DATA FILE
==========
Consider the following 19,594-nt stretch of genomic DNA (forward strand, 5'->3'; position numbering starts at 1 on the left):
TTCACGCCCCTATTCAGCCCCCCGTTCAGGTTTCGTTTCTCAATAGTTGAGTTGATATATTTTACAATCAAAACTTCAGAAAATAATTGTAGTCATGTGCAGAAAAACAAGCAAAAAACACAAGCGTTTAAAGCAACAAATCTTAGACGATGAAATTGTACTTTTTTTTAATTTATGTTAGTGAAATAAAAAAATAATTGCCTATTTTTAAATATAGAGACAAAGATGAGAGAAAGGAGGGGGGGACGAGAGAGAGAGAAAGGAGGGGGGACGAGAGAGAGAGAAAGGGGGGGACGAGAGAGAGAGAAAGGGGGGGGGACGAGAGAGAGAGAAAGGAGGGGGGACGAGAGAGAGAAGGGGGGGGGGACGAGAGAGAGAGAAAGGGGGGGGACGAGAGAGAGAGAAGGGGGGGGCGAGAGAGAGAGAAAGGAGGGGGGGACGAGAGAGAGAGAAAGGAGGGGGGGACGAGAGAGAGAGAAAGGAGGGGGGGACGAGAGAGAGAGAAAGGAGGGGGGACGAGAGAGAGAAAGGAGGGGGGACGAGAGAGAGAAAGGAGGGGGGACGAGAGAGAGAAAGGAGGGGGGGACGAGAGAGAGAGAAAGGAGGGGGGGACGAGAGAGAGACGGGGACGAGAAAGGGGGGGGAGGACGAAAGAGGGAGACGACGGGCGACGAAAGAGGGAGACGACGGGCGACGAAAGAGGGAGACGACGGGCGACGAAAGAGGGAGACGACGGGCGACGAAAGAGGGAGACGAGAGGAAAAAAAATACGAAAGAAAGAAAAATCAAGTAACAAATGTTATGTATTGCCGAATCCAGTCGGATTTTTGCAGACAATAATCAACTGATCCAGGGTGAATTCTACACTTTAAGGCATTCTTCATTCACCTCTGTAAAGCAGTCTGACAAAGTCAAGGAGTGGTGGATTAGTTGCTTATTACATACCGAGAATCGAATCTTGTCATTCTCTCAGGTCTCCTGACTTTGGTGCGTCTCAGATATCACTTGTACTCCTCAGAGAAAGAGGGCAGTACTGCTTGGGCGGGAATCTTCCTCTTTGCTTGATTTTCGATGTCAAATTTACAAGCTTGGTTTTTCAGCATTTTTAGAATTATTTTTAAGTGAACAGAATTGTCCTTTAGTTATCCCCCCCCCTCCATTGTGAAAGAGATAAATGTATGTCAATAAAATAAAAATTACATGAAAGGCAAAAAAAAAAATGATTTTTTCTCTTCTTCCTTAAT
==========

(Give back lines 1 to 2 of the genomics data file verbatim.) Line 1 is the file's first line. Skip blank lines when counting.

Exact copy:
Consider the following 19,594-nt stretch of genomic DNA (forward strand, 5'->3'; position numbering starts at 1 on the left):
TTCACGCCCCTATTCAGCCCCCCGTTCAGGTTTCGTTTCTCAATAGTTGAGTTGATATATTTTACAATCAAAACTTCAGAAAATAATTGTAGTCATGTGCAGAAAAACAAGCAAAAAACACAAGCGTTTAAAGCAACAAATCTTAGACGATGAAATTGTACTTTTTTTTAATTTATGTTAGTGAAATAAAAAAATAATTGCCTATTTTTAAATATAGAGACAAAGATGAGAGAAAGGAGGGGGGGACGAGAGAGAGAGAAAGGAGGGGGGACGAGAGAGAGAGAAAGGGGGGGACGAGAGAGAGAGAAAGGGGGGGGGACGAGAGAGAGAGAAAGGAGGGGGGACGAGAGAGAGAAGGGGGGGGGGACGAGAGAGAGAGAAAGGGGGGGGACGAGAGAGAGAGAAGGGGGGGGCGAGAGAGAGAGAAAGGAGGGGGGGACGAGAGAGAGAGAAAGGAGGGGGGGACGAGAGAGAGAGAAAGGAGGGGGGGACGAGAGAGAGAGAAAGGAGGGGGGACGAGAGAGAGAAAGGAGGGGGGACGAGAGAGAGAAAGGAGGGGGGACGAGAGAGAGAAAGGAGGGGGGGACGAGAGAGAGAGAAAGGAGGGGGGGACGAGAGAGAGACGGGGACGAGAAAGGGGGGGGAGGACGAAAGAGGGAGACGACGGGCGACGAAAGAGGGAGACGACGGGCGACGAAAGAGGGAGACGACGGGCGACGAAAGAGGGAGACGACGGGCGACGAAAGAGGGAGACGAGAGGAAAAAAAATACGAAAGAAAGAAAAATCAAGTAACAAATGTTATGTATTGCCGAATCCAGTCGGATTTTTGCAGACAATAATCAACTGATCCAGGGTGAATTCTACACTTTAAGGCATTCTTCATTCACCTCTGTAAAGCAGTCTGACAAAGTCAAGGAGTGGTGGATTAGTTGCTTATTACATACCGAGAATCGAATCTTGTCATTCTCTCAGGTCTCCTGACTTTGGTGCGTCTCAGATATCACTTGTACTCCTCAGAGAAAGAGGGCAGTACTGCTTGGGCGGGAATCTTCCTCTTTGCTTGATTTTCGATGTCAAATTTACAAGCTTGGTTTTTCAGCATTTTTAGAATTATTTTTAAGTGAACAGAATTGTCCTTTAGTTATCCCCCCCCCTCCATTGTGAAAGAGATAAATGTATGTCAATAAAATAAAAATTACATGAAAGGCAAAAAAAAAAATGATTTTTTCTCTTCTTCCTTAAT